THE team behind the transformation of the Old Coogee Hotel have ruled out building apartments at the heritage-listed site.
Units were originally approved at the rear by the state government, but head chef Scott Brannigan says the project is all about the heritage of the building
“We are just adding to the landscape around it,” Mr Brannigan said.
Bread in Common restaurateur Nic Trimboli, property developer Adrian Fini and Mr Brannigan have taken over the keys to the hotel, and plan to transform it into a restaurant, bar and cooking school with a market garden outside.
Over the years the site has been a hotel, pub, post office, orphanage for boys and market garden, and you can feel the stories packed into the building’s high-ceilinged rooms.
Cockburn mayor Logan Howlett says heritage buildings shouldn’t sit empty.
“Bringing the site alive with a restaurant and tavern similar to past times will provide a great meeting place,” he says.
“I am looking forward to booking a table when doors open – oh if only those walls could talk.”
Cockburn council has approved increasing the restaurant’s capacity from 180 to 215 patrons, and upping the number of car bays from 40 to 47.
Development is underway, and the grounds are alive with bobcats and workers, who have terraced the left side of the site to prepare for the market garden, which will be the main source of produce for the kitchen.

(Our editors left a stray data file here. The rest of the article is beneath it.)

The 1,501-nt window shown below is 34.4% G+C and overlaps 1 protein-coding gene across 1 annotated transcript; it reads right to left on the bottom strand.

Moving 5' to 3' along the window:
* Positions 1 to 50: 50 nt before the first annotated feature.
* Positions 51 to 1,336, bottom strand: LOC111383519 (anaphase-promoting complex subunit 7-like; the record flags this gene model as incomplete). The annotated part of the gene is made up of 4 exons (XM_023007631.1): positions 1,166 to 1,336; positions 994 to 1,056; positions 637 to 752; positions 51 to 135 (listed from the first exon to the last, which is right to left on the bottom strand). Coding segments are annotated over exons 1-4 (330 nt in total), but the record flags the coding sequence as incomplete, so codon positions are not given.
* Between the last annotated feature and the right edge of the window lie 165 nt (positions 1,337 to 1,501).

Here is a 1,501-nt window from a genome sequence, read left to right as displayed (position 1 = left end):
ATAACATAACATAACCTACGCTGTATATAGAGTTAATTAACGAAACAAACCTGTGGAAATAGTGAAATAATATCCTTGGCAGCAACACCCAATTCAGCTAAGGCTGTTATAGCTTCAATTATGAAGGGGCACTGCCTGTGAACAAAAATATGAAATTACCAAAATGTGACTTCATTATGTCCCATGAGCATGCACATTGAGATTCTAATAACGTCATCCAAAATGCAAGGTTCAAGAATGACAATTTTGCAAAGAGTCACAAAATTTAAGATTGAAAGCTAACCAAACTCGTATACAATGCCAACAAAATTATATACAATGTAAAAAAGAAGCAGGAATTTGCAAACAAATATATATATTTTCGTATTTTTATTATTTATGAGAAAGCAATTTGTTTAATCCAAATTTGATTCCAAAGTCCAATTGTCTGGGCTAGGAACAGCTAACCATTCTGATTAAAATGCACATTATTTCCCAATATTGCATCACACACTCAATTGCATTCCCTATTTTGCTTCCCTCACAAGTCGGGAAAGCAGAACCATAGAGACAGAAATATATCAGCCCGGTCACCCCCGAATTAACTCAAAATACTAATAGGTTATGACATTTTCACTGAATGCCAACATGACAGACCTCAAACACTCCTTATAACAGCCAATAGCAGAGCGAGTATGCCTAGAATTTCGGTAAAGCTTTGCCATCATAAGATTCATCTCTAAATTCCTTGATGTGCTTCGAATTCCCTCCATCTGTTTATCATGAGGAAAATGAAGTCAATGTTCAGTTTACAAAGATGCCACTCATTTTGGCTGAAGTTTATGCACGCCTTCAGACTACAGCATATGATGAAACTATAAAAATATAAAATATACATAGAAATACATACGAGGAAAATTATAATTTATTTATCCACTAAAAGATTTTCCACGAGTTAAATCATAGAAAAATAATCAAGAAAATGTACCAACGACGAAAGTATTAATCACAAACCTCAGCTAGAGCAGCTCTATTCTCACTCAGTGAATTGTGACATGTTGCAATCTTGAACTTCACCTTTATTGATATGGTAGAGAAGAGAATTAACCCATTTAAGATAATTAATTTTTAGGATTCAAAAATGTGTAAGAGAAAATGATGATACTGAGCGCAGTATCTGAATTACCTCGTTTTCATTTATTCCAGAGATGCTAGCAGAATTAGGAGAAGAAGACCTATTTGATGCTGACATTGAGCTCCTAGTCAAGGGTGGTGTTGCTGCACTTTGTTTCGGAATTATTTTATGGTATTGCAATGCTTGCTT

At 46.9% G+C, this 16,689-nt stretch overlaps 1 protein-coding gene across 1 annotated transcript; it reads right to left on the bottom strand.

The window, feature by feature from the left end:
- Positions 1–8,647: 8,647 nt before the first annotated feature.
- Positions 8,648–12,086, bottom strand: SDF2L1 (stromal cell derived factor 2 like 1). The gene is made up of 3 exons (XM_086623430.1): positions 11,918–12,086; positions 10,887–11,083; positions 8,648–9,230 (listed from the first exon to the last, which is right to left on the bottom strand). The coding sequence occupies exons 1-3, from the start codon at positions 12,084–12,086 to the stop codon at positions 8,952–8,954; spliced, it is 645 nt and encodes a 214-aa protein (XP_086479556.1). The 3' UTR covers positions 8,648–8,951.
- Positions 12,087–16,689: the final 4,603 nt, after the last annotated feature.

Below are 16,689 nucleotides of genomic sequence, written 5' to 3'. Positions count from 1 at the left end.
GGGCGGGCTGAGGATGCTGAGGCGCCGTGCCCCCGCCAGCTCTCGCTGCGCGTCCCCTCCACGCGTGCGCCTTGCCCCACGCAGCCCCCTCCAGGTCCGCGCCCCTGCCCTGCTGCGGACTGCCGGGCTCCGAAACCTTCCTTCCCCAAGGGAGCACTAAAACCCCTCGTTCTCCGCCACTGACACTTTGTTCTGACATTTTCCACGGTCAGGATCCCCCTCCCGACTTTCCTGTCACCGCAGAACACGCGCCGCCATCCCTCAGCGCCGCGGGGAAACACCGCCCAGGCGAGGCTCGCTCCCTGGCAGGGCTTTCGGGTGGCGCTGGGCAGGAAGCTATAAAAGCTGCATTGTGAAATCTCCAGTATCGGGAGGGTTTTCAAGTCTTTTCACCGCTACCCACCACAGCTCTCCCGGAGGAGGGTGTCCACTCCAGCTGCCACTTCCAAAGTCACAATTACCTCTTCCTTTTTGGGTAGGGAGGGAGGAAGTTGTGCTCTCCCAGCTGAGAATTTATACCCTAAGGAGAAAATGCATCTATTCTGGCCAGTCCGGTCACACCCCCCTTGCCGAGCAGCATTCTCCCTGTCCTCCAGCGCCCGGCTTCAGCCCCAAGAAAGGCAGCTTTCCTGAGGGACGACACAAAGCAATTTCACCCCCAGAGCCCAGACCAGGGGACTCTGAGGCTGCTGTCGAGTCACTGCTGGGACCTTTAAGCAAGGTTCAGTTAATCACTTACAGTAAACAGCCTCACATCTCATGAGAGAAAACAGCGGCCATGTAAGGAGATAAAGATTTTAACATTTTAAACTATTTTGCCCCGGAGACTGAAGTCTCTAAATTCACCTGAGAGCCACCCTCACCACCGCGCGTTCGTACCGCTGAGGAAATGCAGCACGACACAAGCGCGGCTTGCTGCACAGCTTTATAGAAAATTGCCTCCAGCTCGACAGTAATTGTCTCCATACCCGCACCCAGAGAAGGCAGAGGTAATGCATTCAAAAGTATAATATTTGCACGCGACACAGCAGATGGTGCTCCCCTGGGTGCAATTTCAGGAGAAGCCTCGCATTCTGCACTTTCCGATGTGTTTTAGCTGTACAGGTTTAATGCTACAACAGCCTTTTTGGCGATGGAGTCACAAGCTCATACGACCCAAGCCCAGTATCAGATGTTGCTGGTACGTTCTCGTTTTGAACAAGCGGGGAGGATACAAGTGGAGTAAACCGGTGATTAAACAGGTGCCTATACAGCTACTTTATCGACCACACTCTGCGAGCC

“We want our guests to be able to taste that their food has just been pulled from the garden bed,” says Mr Braddock.
Rather than buying saplings, they’ve opted to “rescue” trees that would have been cut down elsewhere.
“All the olive trees are from Gingin from a deleted olive growth there and that fig tree has come from Scarborough from an old demolition site,” says the chef.
The garden was well known for its beauty back in the day, with the “Honeymoon Hotel” popular with newly weds who would come to get their photo taken ther
Mr Braddock, who grew up in New Zealand, says his family had market gardens so this project is close to his heart.
“I want to make something the locals are proud of and keep coming to; there isn’t much around here for them,” he says, adding he’s sold his house north of the river to move to Hamilton Hill and fully immerse himself in the project.
by MOLLY SCHMIDT